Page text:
I attended three of Sadie Nardini’s classes and in each of them, Sadie started the class by going through some basic anatomy.  She told us about the multiple head-to-toe interconnecting lines of muscle that make up our innermost support system and how using the Deep Core Lines along the skeleton, we can make quick gains in true power, making all the poses more possible as we keep our body healthy for years of yoga to come. Sadie said that when we go deeper, we balance stability with mobility, strength with freedom.

Sadie also told us that when we let expression takes precedence in the pose, we lose our foundation and core in the pose, loading layers of tension into ourselves.  When we build our pose from the ground up and learn to activate our deeper core muscles, we improve safety and stability in our practice as well as causing a more efficient total body/mind transformation.

During the Pranayama Intensive workshops with Paul Dallaghan, I was truly humbled as I found that I could not do some of the pranayama breathing exercises like Uddiyana Bandha and Nauli.  Paul advised me to do the belly breathing exercise to open up my belly as it is overly tight and I have difficultly relaxing and softening it in order for me to do the pranayama exercises.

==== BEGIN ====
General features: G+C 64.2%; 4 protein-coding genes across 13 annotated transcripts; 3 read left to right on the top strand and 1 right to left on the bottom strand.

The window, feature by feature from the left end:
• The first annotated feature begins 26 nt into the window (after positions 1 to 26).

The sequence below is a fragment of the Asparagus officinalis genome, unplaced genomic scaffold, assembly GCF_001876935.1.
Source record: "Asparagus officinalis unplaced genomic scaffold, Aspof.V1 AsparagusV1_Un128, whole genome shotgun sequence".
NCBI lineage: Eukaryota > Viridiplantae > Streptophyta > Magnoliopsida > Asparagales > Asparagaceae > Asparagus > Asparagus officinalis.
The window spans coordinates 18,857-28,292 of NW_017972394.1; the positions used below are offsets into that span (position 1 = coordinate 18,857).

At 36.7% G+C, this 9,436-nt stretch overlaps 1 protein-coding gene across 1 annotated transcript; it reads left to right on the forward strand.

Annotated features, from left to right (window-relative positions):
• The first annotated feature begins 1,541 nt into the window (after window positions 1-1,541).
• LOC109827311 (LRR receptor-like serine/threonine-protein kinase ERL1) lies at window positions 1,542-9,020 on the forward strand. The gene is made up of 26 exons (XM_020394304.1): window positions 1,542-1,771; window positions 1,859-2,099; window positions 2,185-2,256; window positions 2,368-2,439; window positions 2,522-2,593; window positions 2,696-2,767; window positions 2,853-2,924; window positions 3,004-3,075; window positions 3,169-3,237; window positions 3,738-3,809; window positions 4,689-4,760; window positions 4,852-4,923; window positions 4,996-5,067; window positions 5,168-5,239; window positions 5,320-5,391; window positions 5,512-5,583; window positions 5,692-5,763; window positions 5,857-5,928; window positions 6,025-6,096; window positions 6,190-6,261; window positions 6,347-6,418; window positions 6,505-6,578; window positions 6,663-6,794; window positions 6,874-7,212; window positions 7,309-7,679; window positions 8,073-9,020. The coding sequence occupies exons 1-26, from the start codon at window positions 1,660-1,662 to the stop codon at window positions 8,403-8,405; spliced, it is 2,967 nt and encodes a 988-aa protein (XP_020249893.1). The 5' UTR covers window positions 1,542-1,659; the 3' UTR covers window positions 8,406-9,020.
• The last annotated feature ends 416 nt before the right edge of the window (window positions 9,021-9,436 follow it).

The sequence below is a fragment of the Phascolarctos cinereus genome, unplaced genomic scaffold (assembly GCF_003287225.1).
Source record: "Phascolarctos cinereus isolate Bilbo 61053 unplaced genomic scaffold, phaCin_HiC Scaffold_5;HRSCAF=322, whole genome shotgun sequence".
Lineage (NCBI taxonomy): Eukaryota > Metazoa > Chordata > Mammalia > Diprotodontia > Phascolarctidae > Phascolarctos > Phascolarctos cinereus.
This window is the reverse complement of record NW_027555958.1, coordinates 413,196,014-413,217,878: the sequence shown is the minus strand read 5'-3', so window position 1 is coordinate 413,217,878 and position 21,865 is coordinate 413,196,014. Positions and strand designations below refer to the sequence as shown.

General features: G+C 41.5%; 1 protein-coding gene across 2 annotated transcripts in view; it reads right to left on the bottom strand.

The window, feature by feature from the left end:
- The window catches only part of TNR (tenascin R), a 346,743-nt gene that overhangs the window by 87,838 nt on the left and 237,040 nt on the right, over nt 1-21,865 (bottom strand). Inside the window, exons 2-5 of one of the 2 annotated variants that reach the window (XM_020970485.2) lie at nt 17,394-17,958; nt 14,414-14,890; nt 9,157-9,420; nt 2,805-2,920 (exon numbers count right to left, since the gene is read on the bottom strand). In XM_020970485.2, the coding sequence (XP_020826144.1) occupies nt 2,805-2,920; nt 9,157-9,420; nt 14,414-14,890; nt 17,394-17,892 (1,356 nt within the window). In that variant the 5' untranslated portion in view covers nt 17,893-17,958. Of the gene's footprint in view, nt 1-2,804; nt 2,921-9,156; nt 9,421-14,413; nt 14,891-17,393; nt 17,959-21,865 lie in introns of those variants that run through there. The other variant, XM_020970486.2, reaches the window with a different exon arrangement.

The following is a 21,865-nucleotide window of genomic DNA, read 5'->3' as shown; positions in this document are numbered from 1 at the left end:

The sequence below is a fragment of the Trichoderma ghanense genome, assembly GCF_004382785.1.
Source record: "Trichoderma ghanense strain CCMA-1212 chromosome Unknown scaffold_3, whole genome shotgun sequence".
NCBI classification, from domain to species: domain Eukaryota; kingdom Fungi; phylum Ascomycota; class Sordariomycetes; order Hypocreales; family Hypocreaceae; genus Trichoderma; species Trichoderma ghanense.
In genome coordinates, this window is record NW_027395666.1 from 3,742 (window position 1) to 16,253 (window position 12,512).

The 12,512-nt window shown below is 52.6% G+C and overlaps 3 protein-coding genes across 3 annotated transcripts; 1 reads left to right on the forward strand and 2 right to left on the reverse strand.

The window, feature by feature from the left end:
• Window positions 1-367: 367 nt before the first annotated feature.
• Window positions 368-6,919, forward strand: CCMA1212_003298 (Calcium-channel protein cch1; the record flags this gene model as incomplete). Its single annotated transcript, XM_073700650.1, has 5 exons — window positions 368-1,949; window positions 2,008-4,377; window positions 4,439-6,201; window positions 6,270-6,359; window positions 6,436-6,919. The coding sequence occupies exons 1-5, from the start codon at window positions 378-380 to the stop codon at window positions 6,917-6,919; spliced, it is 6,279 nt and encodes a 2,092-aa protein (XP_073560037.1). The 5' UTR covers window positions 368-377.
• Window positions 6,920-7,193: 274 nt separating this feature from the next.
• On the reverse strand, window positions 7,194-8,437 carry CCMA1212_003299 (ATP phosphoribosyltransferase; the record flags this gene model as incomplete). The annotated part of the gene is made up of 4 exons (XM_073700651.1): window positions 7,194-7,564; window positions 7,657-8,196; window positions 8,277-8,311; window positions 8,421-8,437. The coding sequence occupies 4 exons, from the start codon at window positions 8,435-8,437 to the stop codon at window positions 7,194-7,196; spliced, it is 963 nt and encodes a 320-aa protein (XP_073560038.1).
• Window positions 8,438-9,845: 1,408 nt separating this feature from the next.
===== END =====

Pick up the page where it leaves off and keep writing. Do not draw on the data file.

I attended Simon Low’s Anatomy and Yoga: The 10 Key Points for Every Teacher and Student where he went through with us the application of the 10 key points which are the foot and ankle, knee, hip, pelvis and SI joints, spine, shoulder and upper arms, upper limb: lower arm and hand, neck and skull and skull and brain in doing the yoga poses.  Simon reminded us to have self-responsibility, self-care and intelligence when doing the asanas and not to follow the path of least resistance where willfulness in doing the poses might lead to intense wear and tear injuries that might surface later in our life.

It was with all these new knowledge that I went into Sharath’s Led Primary Series class on the last day of the conference. I managed to survive the 2-hour class with little mishaps although there were times I was a little off in following Sharath’s count for the pose. It was an awesome experience - doing the opening and closing chant with so many practitioners and listening to Sharath’s talk after the class and I even managed to have a photo taken with him.

I am very glad that I attended the conference as it has given me a better understanding on where I stand in my practice, knowing now that I am still a very beginner in so many aspects of the practice and in order to deepen my practice and for my personal transformation, I will have to start to embrace the other aspects of the practice as well.

"Yoga is based on common sense. How to take care of yourself, how to treat others. It is based on truth and honesty, care for others and what you do being kind and patient.  It is not a dogma.  Rather it offers a remarkable and intelligent set of tools, through body, breath and mind to help every individual grow and transform." - Paul Dallaghan 


livelovelaughbefree.blogspot.com said...

Am so happy to hear of your beautifully inspiring experience which will be invaluable in your yoga journey. Keep well and keep practising. Om Shanti. xx

Brasil said...

A.M. yoga helps focus on waking the relaxed mind and body. It is very well designed. But P.M yoga is fast paced , not allowing for enough time to draw a full breath. I ended up feeling sick after a workout. I fo not recommend this version. The instructor goes thru the motions too fast.